Bata Penalised For ‘Minting Money’ By Using Unfair Trade Practises

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INTRODUCTION:

In 2009, Himachal Pradesh was the first state to impose plastic ban in India and subsequently over 25 states like Delhi, Karnataka, Bihar, Punjab etc, realised the ill-effects of the plastic and imposed ban on plastic. After the ban, the shops operating in these states started charging their customers an extra amount ranging INR 3 to 20 for paper/cloth bags.

CASE SUMMARY

In the present case[1], on February 5, 2019, Mr. Dinesh Prasad Raturi (“Complainant”) went to the showroom of Bata India Limited (“Opposite Party”) to purchase a shoe. The Complainant purchased a pair of shoe worth INR 399 and he was billed INR 402, including INR 3 for paper bag with the logo of the Opposite Party and it was further written “Bata Surprisingly Stylish” “Barcelona Milan Singapore New Delhi Rome”. The Complainant was not even given an option of whether he is willing to purchase the paper bag which promotes the Opposite Party for an extra amount of INR 3. The Complainant filed a complaint stating that the Opposite Party is misusing the consumer for advertising, at the cost of the consumer, which leads to ‘unfair trade practise’. The Complainant filed a consumer complaint demanding for refund of the INR 3 charged to him and prayed to the forum to direct the Opposite Party to provide free carry bags to its consumers along with the purchased items. The Complainant further demanded for compensation of INR 5000 and the cost of litigation. The Opposite Party stated in its reply that they provided the Complainant and other consumers with the paper bag for the purpose of environmental safety.

DECISION OF THE COURT

The District Consumer Forum of Chandigarh (“Forum”) took into consideration the views of both the parties and opined the following:

  • If the Opposite Party is sincerely concerned about the environment, the Opposite Party should provide the paper bags, free of cost to its consumers
  • It was further observed by the Forum that the Opposite Party is using ‘unfair trade practises’ in the mask of the ‘plastic-ban regulation’ to earn money from the consumers;

Based on the above observations, the Forum levied the following compensation on the Opposite Party:

  • The Opposite Party shall provide free carry bags to all customers forthwith who purchase articles from its shop and stop unfair trade practice i.e. to charge for carry bag;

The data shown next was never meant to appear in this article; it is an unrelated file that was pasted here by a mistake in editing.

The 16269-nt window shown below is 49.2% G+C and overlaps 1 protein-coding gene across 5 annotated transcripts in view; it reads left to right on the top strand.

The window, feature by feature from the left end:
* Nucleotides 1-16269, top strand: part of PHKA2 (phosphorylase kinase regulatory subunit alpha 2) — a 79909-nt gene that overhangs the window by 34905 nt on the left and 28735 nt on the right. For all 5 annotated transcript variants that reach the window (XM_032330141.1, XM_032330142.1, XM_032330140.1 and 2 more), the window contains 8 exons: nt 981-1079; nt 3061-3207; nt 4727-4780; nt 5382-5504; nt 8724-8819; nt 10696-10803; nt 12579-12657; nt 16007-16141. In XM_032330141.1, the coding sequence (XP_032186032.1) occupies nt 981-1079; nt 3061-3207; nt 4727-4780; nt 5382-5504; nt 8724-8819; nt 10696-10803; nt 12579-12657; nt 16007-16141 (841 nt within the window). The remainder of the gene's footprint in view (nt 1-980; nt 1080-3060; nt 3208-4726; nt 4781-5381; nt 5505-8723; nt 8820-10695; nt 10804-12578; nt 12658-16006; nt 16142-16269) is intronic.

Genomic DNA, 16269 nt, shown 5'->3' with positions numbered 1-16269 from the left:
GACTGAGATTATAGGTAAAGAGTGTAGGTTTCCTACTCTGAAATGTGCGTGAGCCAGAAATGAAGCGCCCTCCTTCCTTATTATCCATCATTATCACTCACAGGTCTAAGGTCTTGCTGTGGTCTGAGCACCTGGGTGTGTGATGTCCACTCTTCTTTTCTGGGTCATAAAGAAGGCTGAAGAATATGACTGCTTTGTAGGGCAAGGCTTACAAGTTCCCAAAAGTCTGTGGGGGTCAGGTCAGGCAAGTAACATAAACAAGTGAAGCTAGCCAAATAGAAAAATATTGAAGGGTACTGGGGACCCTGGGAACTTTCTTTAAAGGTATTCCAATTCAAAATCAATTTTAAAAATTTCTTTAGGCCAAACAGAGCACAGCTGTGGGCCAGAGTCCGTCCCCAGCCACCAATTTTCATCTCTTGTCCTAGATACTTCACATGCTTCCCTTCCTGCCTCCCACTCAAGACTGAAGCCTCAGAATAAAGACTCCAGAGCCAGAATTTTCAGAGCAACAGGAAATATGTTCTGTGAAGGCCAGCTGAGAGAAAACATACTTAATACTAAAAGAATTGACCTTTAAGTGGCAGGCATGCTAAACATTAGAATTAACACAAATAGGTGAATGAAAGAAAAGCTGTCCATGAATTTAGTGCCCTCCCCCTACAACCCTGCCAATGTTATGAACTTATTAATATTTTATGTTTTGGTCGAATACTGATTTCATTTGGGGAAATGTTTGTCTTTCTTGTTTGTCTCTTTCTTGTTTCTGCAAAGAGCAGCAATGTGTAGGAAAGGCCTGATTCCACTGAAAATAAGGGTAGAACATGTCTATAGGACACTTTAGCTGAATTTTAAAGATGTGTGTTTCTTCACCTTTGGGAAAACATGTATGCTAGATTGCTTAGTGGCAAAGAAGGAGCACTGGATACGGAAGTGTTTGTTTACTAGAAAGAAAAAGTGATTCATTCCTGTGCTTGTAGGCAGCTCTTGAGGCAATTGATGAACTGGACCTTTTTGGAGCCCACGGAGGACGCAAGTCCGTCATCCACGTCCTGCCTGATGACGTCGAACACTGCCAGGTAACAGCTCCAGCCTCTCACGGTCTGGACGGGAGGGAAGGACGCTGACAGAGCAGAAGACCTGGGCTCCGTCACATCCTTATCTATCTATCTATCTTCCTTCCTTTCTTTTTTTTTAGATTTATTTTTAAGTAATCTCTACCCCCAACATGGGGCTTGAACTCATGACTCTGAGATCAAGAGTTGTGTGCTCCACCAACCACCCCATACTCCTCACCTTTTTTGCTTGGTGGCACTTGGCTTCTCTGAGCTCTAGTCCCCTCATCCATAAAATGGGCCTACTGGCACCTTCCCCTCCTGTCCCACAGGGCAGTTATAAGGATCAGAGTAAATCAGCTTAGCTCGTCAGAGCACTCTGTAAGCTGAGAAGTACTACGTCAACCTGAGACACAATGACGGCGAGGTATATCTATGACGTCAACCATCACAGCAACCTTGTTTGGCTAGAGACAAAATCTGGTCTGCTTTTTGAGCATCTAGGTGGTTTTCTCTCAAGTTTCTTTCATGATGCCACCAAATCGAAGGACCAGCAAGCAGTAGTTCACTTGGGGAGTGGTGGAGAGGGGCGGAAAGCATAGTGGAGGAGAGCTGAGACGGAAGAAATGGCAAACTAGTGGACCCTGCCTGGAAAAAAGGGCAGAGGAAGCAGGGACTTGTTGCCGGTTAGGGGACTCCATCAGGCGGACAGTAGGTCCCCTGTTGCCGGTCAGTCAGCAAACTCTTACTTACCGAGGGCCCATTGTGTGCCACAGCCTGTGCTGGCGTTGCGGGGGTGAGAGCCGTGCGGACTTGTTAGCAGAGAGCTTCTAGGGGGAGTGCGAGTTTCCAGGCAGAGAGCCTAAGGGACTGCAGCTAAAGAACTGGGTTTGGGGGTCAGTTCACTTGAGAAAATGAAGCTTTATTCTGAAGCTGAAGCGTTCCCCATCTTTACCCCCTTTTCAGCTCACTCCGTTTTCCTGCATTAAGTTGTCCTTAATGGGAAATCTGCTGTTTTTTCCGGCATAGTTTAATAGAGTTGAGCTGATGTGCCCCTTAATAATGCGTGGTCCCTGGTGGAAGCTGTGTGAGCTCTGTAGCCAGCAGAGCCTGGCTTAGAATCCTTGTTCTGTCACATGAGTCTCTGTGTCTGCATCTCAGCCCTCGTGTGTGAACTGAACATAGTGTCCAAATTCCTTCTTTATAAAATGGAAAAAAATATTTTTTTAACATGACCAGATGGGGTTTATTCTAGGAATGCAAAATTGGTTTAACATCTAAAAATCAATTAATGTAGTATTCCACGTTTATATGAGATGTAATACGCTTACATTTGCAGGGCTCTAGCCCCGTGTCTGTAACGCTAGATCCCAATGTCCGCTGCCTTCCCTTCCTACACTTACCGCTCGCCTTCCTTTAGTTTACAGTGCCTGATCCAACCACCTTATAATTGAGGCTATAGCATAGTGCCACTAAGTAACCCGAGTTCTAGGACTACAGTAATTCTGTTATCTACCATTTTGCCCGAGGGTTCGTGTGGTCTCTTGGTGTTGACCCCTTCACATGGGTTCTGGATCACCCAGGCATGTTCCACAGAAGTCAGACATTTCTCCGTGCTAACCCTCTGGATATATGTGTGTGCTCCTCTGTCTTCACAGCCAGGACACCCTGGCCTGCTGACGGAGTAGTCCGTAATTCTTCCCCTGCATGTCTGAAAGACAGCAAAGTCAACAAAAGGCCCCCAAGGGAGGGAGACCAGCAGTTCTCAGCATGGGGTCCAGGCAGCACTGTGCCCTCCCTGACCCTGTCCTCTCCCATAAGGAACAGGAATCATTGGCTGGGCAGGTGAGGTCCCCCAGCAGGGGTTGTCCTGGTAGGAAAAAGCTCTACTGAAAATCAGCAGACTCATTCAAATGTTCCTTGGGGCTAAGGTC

• The Opposite Party shall refund to the complainant the amount of INR 3/- wrongly charged for the paper carry bag;
  • The Opposite Party shall pay Rs. 3,000/- to the complainant towards compensation for mental and physical harassment;
  • The Opposite Party shall pay Rs. 1,000/- as litigation expenses;
  • The Opposite Party shall pay punitive damages, to deposit Rs. 5,000/- in the “Consumer Legal Aid Account” No. 32892854721, maintained with the State Bank of India, Sector 7-C, Madhya Marg, Chandigarh in the name of Secretary, Hon’ble State Consumer Disputes Redressal Commission, U.T., Chandigarh.

The Forum further ordered that the Opposite Party has to comply with the above-mentioned decision within 30 days of availability of the certified copy of the order, failing which an interest of 12% p.a. will be levied on the Opposite Party, on each of the above amount mentioned.

OUR ANALYSIS

Under Section 2(r)(ix) of the Consumer Protection Act, 1986[2], the definition of “Unfair Trade Practises” includes trade practise which “materially misleads the public concerning the price at which a product or like products or goods or services, have been or are, ordinarily sold or provided, and, for this purpose, a representation as to price shall be deemed to refer to the price at which the product or goods or services has or have been sold by sellers or provided by suppliers generally in the relevant market unless it is clearly specified to be the price at which the product has been sold or services have been provided by the person by whom or on whose behalf the representation is made.”

In the present case, the Opposite Party has misled the Complainant projecting that the price of the paper bag advertising the brand of the Opposite Party has to be compulsorily purchased along with the item purchased by the consumer. The Complainant on approaching the Forum analysed the facts of the case and held that the Opposite Party is trying to ‘mint money’ using unfair trade practises, at the expense of the consumers and thus penalised the Opposite Party, for the same.

CONCLUSION

 In the light of the above discussion, it is noticed that the regulation on ‘plastic ban’ was brought in, by the state government, in view of environmental protection. However, it is noticed that the shop-owners have shifted their burden of ‘non-usage of plastic’ to the customer. The shops which are now charging an amount for the paper/cloth bag was earlier providing plastic bags at ‘free of cost’ to the consumers to carry the items purchased. However, after the plastic-ban, the shops have come with this new mechanism of charging the consumer for the reusable bag provided by them, along with their logo to promote their business. In our opinion, this order should be implemented all over the country to avoid practising of such ‘unfair trade practises’ by the businesses.

Contributed by – Shreya Dasgupta


[1] MANU/SF/0005/2019

[2] http://ncdrc.nic.in/bare_acts/Consumer%20Protection%20Act-1986.html

King Stubb & Kasiva,
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